Client Alert

Receivers: Possession Against Individual Mortgagors

12 Feb 2020


A receiver appointed under a mortgage of property owned by individuals (not a company) can claim possession of the property occupied by the mortgagors by suing in his or her own name as receiver. The court also held that it has the usual discretion to postpone possession under section 36 of the Administration of Justice Act 1970 (AJA).

As a practical matter, the decision clarifies that the proceedings should be constituted with the receivers as claimants, not with the mortgagors on both sides of the record.

This alert is relevant to insolvency practitioners, receivers and others in the property sector.


The defendants, Mr and Mrs Menon (the “Menons” or the “Mortgagor”), charged their dwelling house at 43 Porchester Terrace London W2 (the “Property”) to Bank of Singapore Ltd (the “Bank”) by a legal charge dated 14 March 2014. The legal charge secured the payment on demand of the liabilities of a company, Silky Way Investments Ltd (the “Borrower”), to the Bank. It provided for the appointment of a receiver, and for the receiver to be treated as the agent of the Mortgagor. The receiver had the right to take possession of and generally manage the Property and to bring proceedings. The Borrower defaulted and demand was made of the Menons on 24 October 2017, following which receivers were appointed on 9 November 2017, in exercise of all available powers under the Law of Property Act 1925 and the legal charge.

The receivers then started proceedings to obtain possession of the Property. The proceedings were first brought by "Silky Way Investments Ltd, acting by [the receivers] as joint fixed charge receivers of [the Property]". Since the receivers were not appointed over the assets of the Borrower, that approach was a mistake. The receivers therefore sought to amend the identity of the claimants. The amendment they chose to make was to substitute the names of the Menons, acting by the receivers. The action was thus constituted as the Menons suing the Menons for possession, with the claimant Menons acting by their agents.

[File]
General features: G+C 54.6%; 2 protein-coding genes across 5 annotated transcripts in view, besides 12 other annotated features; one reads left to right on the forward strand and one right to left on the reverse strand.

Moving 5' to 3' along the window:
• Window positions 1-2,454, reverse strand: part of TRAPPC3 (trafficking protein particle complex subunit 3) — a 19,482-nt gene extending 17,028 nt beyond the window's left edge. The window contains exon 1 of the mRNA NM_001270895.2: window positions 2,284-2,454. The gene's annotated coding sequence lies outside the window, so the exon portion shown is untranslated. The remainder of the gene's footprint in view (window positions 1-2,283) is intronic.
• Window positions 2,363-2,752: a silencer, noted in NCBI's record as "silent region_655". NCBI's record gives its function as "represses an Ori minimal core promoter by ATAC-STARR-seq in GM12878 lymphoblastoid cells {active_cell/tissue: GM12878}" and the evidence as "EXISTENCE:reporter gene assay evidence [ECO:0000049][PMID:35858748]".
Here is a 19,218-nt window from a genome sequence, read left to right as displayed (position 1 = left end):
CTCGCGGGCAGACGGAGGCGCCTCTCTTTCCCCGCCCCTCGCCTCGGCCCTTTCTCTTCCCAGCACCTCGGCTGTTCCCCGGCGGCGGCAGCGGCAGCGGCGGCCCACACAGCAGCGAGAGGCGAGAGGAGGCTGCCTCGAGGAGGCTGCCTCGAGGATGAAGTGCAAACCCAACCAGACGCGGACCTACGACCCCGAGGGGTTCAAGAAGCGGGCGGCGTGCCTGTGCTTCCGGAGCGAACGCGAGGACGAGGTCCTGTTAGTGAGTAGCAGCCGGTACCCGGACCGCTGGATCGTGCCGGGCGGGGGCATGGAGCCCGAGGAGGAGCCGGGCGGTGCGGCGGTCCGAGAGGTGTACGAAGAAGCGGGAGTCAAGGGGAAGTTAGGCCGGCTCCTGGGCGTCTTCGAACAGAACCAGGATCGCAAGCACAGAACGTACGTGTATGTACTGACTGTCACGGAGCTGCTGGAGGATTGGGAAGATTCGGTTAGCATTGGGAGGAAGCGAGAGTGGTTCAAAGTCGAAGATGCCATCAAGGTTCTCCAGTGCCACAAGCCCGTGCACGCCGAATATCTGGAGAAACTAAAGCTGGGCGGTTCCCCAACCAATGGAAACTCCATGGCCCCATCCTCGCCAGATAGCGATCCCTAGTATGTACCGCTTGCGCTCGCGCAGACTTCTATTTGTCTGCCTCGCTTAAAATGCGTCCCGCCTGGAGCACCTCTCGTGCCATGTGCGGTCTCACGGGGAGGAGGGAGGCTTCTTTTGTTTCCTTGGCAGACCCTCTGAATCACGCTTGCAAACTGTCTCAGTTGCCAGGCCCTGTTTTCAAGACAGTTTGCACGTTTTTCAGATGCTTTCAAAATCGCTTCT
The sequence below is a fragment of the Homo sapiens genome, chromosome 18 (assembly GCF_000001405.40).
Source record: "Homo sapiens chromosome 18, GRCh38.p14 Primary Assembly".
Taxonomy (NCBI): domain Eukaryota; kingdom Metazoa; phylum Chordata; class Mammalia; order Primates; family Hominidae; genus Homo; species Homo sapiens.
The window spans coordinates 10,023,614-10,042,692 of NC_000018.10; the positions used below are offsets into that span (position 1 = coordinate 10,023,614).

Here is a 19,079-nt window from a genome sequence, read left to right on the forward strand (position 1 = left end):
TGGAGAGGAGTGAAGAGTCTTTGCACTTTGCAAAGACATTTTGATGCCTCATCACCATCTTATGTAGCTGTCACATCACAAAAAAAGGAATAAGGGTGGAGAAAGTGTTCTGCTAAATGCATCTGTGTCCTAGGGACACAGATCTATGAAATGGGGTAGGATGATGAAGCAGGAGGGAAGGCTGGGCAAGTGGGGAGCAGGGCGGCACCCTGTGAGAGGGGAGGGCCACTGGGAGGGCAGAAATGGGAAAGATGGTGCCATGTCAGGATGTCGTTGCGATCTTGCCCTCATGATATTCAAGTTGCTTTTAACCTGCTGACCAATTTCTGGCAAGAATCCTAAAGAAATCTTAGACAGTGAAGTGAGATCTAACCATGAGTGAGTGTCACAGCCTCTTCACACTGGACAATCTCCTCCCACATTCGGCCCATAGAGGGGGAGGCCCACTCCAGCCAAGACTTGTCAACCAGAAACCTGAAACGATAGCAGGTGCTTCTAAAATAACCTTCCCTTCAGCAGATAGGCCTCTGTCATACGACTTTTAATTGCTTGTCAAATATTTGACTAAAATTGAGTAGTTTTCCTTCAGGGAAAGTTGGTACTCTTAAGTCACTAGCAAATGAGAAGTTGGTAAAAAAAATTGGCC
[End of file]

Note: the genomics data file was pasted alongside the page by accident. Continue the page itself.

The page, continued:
The judge granted possession in favour of the receivers of the Property and decided that there was no discretion to postpone possession under section 36 AJA. The Menons appealed and, without opposition, the identity of the claimants was amended to be the receivers.

Two significant questions arose:

1. Can a receiver appointed under a mortgage of property owned by individuals (not a company) claim possession of the property occupied by the mortgagors by suing in his or her own name as receiver?

2. If so, does the court have the usual discretion to postpone possession on terms under section 36 AJA which apply where the mortgagee[1] brings an action in which he or she claims possession?


As to the first point, it is necessary to inquire whether, despite the shortcomings apparently presented by their status as agents (“for all purposes”), the receivers had some separate right which they could utilise against the Menons, their principal. It would be rather odd if it were the case that the receivers could not claim possession against them. It would make no business sense if a mortgagor in possession of the property would be the one person in the world against whom the receivers would not be able to obtain possession. The court held that the power to take possession, on its true construction, was one that could be asserted against the Menons by the receivers notwithstanding the agency. The court noted that the issue does not arise where there is a corporate mortgagor because, if employees or directors fail to acknowledge the authority of a receiver who seeks possession, the receiver can act in the name of the company and remove them as individuals.